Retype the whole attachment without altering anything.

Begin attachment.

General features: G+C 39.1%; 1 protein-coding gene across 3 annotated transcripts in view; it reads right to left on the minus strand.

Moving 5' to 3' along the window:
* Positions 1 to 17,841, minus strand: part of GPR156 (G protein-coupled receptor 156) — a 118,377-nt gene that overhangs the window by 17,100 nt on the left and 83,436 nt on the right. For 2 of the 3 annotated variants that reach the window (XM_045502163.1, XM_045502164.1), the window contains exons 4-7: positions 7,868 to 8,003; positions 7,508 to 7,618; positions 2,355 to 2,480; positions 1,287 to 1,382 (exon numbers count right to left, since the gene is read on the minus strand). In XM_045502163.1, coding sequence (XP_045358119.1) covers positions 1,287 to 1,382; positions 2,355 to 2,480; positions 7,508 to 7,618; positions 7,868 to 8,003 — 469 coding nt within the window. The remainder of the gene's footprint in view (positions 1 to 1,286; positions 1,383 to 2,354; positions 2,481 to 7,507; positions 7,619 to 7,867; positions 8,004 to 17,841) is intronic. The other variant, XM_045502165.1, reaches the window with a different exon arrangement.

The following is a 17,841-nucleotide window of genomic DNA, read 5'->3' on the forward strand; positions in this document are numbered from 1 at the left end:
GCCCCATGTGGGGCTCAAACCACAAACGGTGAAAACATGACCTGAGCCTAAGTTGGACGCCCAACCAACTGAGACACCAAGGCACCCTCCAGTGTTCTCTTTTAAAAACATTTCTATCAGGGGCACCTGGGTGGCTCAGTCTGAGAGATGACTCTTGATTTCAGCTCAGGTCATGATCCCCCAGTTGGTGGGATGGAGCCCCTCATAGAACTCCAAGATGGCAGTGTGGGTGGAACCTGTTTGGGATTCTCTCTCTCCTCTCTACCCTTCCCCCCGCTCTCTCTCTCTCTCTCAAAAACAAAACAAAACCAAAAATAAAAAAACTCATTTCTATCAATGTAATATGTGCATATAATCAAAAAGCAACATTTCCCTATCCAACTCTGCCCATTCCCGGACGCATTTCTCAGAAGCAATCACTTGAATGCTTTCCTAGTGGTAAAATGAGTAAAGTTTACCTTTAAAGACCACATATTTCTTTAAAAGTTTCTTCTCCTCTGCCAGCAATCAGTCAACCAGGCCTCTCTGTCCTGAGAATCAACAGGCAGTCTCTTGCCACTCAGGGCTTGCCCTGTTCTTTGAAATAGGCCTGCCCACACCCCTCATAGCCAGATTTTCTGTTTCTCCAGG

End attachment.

General features: G+C 39.1%; 1 protein-coding gene across 3 annotated transcripts in view; it reads right to left on the minus strand.

Moving 5' to 3' along the window:
* Positions 1 to 17,841, minus strand: part of GPR156 (G protein-coupled receptor 156) — a 118,377-nt gene that overhangs the window by 17,100 nt on the left and 83,436 nt on the right. For 2 of the 3 annotated variants that reach the window (XM_045502163.1, XM_045502164.1), the window contains exons 4-7: positions 7,868 to 8,003; positions 7,508 to 7,618; positions 2,355 to 2,480; positions 1,287 to 1,382 (exon numbers count right to left, since the gene is read on the minus strand). In XM_045502163.1, coding sequence (XP_045358119.1) covers positions 1,287 to 1,382; positions 2,355 to 2,480; positions 7,508 to 7,618; positions 7,868 to 8,003 — 469 coding nt within the window. The remainder of the gene's footprint in view (positions 1 to 1,286; positions 1,383 to 2,354; positions 2,481 to 7,507; positions 7,619 to 7,867; positions 8,004 to 17,841) is intronic. The other variant, XM_045502165.1, reaches the window with a different exon arrangement.

The following is a 17,841-nucleotide window of genomic DNA, read 5'->3' on the forward strand; positions in this document are numbered from 1 at the left end:
GCCCCATGTGGGGCTCAAACCACAAACGGTGAAAACATGACCTGAGCCTAAGTTGGACGCCCAACCAACTGAGACACCAAGGCACCCTCCAGTGTTCTCTTTTAAAAACATTTCTATCAGGGGCACCTGGGTGGCTCAGTCTGAGAGATGACTCTTGATTTCAGCTCAGGTCATGATCCCCCAGTTGGTGGGATGGAGCCCCTCATAGAACTCCAAGATGGCAGTGTGGGTGGAACCTGTTTGGGATTCTCTCTCTCCTCTCTACCCTTCCCCCCGCTCTCTCTCTCTCTCTCAAAAACAAAACAAAACCAAAAATAAAAAAACTCATTTCTATCAATGTAATATGTGCATATAATCAAAAAGCAACATTTCCCTATCCAACTCTGCCCATTCCCGGACGCATTTCTCAGAAGCAATCACTTGAATGCTTTCCTAGTGGTAAAATGAGTAAAGTTTACCTTTAAAGACCACATATTTCTTTAAAAGTTTCTTCTCCTCTGCCAGCAATCAGTCAACCAGGCCTCTCTGTCCTGAGAATCAACAGGCAGTCTCTTGCCACTCAGGGCTTGCCCTGTTCTTTGAAATAGGCCTGCCCACACCCCTCATAGCCAGATTTTCTGTTTCTCCAGG